154 Southern Historical Society Papers.
duced myself as Captain Thompson, of the Portsmouth Light Ar- tillery Company. Presenting the order, I said : "General, I have come to ask for a reconsideration of this order." He replied : "Captain, that order was from the best information of the condition of the artillery of the Army of Northern Virginia, anc,! it was pro- mulgated for the best interest of that arm of the service. The dis- tribution was not intended to reflect upon the officers or men, but was necessary for the better organization of the artillery corps. Now, Captain, you know that the highest duty of a soldier is to obey orders; go to Richmond as your orders require and do what- ever you may be ordered. It is just as honorable to do your duty there, and far safer." The great commander treated me with the utmost consideration, and I saw it was useless to say more on that question, so I said : "General Lee, I wish to shake your hand." He gave me a warm handshake, and we parted.
I went to Richmond as required, reported and was assigned to duty in the provost marshal's office.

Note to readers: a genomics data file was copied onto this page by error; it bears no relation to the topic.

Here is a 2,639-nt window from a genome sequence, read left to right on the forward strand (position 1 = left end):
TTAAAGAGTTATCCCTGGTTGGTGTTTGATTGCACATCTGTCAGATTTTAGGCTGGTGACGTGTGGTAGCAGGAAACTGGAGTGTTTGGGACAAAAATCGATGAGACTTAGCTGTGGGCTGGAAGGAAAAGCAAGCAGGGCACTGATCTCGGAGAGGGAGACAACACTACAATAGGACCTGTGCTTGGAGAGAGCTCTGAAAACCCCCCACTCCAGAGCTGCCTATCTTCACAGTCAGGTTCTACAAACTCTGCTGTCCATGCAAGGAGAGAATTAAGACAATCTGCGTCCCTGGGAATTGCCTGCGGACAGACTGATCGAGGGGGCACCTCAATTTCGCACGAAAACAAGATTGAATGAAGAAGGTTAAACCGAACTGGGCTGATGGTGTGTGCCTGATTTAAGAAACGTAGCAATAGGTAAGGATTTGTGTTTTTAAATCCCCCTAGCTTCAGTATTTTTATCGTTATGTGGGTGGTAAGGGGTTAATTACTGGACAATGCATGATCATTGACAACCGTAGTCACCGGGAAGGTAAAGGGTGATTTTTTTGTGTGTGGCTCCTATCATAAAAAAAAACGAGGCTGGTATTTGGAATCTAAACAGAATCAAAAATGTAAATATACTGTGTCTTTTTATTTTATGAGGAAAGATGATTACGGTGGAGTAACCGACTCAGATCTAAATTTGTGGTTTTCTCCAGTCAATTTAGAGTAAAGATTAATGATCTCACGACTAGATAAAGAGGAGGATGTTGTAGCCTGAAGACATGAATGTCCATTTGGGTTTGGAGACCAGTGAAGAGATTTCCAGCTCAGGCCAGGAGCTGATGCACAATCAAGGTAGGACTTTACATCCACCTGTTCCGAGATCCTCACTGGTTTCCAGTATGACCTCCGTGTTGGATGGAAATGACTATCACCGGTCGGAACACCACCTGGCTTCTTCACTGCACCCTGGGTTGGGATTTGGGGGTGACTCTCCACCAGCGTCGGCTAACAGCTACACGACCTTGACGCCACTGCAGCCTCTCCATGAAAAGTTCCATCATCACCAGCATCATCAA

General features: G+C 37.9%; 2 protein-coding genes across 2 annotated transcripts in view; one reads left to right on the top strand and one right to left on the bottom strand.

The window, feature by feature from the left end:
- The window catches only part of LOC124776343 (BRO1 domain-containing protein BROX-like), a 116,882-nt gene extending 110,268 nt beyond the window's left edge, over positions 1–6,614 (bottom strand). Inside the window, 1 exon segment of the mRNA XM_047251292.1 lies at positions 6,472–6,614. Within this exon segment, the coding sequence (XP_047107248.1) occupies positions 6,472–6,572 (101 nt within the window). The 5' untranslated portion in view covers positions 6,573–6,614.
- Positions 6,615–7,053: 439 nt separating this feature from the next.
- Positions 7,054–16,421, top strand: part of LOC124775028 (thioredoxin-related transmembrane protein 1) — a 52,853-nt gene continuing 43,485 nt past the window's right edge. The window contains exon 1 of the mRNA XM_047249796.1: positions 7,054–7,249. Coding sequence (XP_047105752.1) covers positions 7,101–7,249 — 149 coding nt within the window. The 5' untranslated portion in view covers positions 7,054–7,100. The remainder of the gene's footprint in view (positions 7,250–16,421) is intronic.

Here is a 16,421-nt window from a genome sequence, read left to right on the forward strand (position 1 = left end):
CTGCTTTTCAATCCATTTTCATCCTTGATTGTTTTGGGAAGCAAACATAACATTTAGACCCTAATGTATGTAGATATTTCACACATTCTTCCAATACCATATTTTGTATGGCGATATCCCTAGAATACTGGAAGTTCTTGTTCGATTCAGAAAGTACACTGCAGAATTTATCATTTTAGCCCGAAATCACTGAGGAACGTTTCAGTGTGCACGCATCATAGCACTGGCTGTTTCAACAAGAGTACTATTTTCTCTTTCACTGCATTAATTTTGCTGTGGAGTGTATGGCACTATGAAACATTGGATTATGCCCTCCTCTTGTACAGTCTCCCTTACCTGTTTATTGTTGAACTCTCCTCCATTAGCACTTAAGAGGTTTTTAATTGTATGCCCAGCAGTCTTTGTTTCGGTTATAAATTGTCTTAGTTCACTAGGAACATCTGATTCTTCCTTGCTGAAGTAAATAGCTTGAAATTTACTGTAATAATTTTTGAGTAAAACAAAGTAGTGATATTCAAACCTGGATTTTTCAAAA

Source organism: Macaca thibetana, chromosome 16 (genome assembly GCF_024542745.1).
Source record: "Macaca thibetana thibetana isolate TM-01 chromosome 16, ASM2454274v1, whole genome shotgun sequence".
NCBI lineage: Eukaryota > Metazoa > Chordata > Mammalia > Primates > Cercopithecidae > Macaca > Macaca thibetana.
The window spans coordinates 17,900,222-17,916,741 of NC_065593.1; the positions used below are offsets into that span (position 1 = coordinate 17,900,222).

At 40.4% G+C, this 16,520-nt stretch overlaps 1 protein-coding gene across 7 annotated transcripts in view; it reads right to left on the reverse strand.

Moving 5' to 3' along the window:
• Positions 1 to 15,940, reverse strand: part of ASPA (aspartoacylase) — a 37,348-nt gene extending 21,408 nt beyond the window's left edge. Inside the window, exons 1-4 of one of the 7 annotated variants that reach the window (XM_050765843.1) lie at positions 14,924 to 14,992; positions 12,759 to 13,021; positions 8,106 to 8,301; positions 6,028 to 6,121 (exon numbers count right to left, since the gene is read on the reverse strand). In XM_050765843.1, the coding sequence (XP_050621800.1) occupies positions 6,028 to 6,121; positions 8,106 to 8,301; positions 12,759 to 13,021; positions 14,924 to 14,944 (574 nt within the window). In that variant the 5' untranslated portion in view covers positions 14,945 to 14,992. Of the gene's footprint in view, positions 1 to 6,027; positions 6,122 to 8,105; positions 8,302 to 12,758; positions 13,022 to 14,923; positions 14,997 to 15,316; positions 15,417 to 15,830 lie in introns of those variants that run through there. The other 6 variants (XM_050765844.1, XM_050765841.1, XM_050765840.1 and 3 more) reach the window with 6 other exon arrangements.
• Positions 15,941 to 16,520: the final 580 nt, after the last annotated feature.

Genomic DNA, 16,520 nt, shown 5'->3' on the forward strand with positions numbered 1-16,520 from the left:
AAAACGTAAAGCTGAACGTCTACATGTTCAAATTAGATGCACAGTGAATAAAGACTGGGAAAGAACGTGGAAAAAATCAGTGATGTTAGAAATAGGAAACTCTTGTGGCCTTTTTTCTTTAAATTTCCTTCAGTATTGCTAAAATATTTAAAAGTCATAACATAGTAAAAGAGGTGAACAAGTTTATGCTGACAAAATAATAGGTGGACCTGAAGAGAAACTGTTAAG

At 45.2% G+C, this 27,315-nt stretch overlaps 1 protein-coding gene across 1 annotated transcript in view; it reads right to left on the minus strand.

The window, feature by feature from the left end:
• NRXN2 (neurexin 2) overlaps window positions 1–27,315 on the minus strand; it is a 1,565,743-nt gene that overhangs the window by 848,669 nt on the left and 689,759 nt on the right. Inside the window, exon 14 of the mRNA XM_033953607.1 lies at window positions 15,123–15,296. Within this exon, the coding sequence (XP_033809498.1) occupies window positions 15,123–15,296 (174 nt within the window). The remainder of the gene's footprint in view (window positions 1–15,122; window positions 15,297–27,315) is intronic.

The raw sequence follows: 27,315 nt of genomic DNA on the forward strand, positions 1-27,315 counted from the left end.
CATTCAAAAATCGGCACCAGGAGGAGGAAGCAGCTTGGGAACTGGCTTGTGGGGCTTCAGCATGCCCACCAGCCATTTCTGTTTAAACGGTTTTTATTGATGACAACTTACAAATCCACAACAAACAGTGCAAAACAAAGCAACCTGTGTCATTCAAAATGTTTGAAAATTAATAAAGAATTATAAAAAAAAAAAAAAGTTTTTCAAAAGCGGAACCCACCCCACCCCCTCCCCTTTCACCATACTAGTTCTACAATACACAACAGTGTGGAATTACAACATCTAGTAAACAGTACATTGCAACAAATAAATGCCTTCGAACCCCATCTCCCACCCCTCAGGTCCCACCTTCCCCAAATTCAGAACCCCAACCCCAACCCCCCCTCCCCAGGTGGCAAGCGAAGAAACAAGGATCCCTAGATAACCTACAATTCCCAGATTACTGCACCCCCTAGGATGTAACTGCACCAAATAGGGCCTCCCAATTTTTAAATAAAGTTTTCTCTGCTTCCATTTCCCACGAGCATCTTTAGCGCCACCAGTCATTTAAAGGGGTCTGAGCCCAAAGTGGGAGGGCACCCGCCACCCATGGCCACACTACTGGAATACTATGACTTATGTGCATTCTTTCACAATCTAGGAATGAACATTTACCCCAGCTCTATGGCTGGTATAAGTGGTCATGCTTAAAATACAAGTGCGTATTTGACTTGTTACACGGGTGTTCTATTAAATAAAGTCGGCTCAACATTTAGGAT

After awryle, I was sent to Augusta, Ga., to supervise the trans- portation of prisoners to Andersonville, when the prison at that place was established. On my return to Richmond, General Win- der made a requisition for me to command the prison at Anderson- ville, upon which an order was made out and sent to me, which I returned with this endorsement :
"I respectfully return this order to the general commanding the Department of Henrico, with this statement : Captain Thompson did not enter the Confederate army to become a 'Jack Ketch, 1 a jailer or a prison keeper."
General Gardner immediately sent for me and said : " Captain, do you know the responsibility you have incurred by such an endorsement on an official paper?" I said- "I mean no dis- respect; but I hope you will take up my cause and keep me from being a prison keeper." Through my general's influence the orders were revoked and Captain Henry Wirz was sent in my place.
Friends, I cannot go over my military service in further detail. I was in Danville when General Lee surrendered, went in company with Mr. J. H. Sands, of Richmond, to Greensville, N. C. There General Beauregard advised us to go back to Dick Taylor. I said : "If there is a spot of land where our flag flies, I will find it." We